News from the Chair
Misner Awarded the 2015 Einstein Medal

Charles Misner was awarded the Einstein Medal 2015 for his "important contributions to general relativity, in particular the development of the so-called ADM formalism." In 1959 Richard Arnowitt, Stanley Deser, and Misner (ADM) found a way to recast Einstein's equations in a ("Hamiltonian") form which allowed hard-won mechanical and electromagnetic intuitions to be applied to gravity. One result was to encourage attempts to solve Einstein's equations on computers, which in the last couple decades has grown into a major method for understanding black hole interactions.

The Einstein Society awards the medal annually to deserving individuals for outstanding scientific findings, works, or publications related to Albert Einstein. It was first awarded to Stephen Hawking in 1979 and since then many distinguished scientists. The full list is available, here.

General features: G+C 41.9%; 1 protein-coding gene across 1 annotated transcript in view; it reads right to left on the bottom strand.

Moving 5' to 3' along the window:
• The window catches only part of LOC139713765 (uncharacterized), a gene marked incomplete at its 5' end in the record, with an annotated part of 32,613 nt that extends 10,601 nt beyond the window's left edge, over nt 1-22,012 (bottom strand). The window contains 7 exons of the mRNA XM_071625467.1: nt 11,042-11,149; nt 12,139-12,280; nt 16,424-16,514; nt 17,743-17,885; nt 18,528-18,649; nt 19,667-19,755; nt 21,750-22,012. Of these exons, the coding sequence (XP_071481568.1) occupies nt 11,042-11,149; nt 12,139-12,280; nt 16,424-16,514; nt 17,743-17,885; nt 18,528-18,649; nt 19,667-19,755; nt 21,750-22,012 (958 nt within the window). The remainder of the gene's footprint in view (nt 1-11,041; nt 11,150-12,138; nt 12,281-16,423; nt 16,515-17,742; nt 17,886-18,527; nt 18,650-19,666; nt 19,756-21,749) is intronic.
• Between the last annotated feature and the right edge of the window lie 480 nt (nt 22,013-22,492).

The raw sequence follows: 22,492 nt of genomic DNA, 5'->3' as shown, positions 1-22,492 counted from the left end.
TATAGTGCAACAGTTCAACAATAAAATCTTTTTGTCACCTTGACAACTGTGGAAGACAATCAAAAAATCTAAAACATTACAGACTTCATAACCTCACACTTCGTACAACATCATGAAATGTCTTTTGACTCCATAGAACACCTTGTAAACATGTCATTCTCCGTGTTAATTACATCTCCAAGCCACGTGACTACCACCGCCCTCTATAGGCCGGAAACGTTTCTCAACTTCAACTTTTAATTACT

Frontiers of Science in Western China

Xiangdong Ji comments on the frontiers of science in Western China (Science)

 
UMD Physics Professor Confirmed as Head of ARPA-E

Distinguished University Professor Ellen Williams was confirmed by the U.S. Senate yesterday as the new Director of the Advanced Research Projects Agency-Energy (ARPA-E). President Obama nominated Williams in November 2013 to direct the agency, which was launched with bipartisan support in 2009 to advance high-potential, high-impact energy technologies that are too early in development for private-sector investment.

University Professor Ellen Williams is central to the Department's advancement of energy technology innovation, and Ellen Williams will provide outstanding leadership based upon her combination of world class research in condensed matter physics and insight into how technology impacts the energy marketplace," said U.S. Department of Energy (DOE) Secretary Ernest Moniz in a release. "I'm excited to work with Ellen on expanding the scope and impact of ARPA-E."

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Ellen Williams 
 
Luis Orozco Discusses Modern Research Using the Element Francium - New York Times

Luis Orozco and his colleagues make francium because they think it is a perfect candidate to help understand the force behind beta decay. (New York Times)

 
Bill Dorland Talks About his Love of Teaching

 
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